LWI - Land Warfare

Eurosatory 2018: No timeframe for Czech response on CV90

12th June 2018 - 07:00 GMT | by Richard Thomas in Paris


Showcasing its CV90 Mk IV at Eurosatory, officials from BAE Systems Hägglunds told Shephard they are waiting for an official response from the Czech Republic regarding the platform, which has been offered as a replacement to the Czech Army’s ageing BMP-2 armoured vehicles.

In January 2018 the company announced the launch of the new Mk IV configuration – the number of which now runs to 16 in the family – including the latest which will see Swedish Army mechanised battalions provided with 40 120mm SPM units to replace existing towed capability.

The vehicle displayed in Paris also highlighted the modularity of the platforms in terms of payload options, officials added, with options for 7.62mm/12.7mm machines guns or automatic grenade launchers fitted to the left of the turret. A guided anti-tank missile payload was shown fitted to the right-hand side.

Integration of other capabilities such as the Iron Fist active protection system and increased power through a new Scania DP 1000hp-rated diesel engine, are also continuing. One capability that has moved to become the baseline standard for all variants is the active vehicle damping, which improves the ride for operators allowing increased combat efficiency.

Potential non-European customers for the vehicle have included countries such as Brazil, although prospects there have proven to be problematic given ongoing political controversies.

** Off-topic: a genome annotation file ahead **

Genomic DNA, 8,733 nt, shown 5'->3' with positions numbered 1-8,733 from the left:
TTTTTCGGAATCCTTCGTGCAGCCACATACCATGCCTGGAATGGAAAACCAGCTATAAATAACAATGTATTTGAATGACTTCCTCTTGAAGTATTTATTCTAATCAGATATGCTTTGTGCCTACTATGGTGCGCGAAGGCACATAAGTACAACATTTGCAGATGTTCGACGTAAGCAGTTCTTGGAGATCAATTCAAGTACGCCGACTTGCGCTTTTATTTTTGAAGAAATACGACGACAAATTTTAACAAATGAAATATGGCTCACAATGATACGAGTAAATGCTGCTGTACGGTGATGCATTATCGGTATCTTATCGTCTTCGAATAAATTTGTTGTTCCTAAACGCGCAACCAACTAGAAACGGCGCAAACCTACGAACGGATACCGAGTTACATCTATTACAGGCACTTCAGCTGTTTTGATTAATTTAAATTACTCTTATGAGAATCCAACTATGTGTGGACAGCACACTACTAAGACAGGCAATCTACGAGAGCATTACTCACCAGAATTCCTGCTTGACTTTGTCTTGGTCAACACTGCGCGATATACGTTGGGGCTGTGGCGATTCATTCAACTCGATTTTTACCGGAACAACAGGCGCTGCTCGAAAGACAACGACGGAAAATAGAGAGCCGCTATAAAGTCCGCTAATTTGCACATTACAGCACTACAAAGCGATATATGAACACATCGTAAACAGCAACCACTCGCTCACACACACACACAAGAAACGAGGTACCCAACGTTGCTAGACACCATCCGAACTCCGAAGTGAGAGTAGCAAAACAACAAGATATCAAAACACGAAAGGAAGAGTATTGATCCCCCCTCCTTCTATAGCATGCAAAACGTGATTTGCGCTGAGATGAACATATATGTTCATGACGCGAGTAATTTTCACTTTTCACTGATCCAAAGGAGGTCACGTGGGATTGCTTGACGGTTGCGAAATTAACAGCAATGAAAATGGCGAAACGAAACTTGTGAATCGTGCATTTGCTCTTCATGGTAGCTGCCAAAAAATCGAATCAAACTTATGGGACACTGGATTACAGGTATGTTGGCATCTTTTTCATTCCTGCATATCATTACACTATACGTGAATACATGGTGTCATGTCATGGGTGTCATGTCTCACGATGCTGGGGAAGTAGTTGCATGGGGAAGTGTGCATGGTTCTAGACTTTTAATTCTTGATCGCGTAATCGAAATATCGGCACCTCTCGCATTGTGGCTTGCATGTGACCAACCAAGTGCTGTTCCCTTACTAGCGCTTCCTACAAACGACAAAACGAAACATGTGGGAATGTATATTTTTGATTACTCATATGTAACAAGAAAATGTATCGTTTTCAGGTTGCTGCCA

The CV90 Mk IV was also shown fitted with rubber tracks, which are being fitted to current operators such as Norway, the Netherlands, Denmark and Switzerland. BAE Systems has worked for a number of years with Soucy to develop rubber tracks, which are lighter than traditional options, giving both performance and logistics benefits.

The Ajax family of armoured vehicles would technically also be able to fit the rubber tracks trialled or fitted to the Warrior IFV and CV90.

Speaking to Shephard, officials from Soucy said that testing of its rubber tracks fitted to a Warrior this year proved successful, while similar testing for Malaysia on its Adnan vehicles – M113 APCs manufactured by FNSS – also recently took place.

Soucy also showcased its tracks fitted to a Wiesel armoured fighting vehicle at the show, sizes that could be suitable for use on large UGVs, officials said. Benefits for the use of rubber tracks on UGVs ran similar to those for manned platforms.

The tracks are currently rated at STANAG level 3, which provides protection from 8kg and under anti-personnel mines and IEDs.

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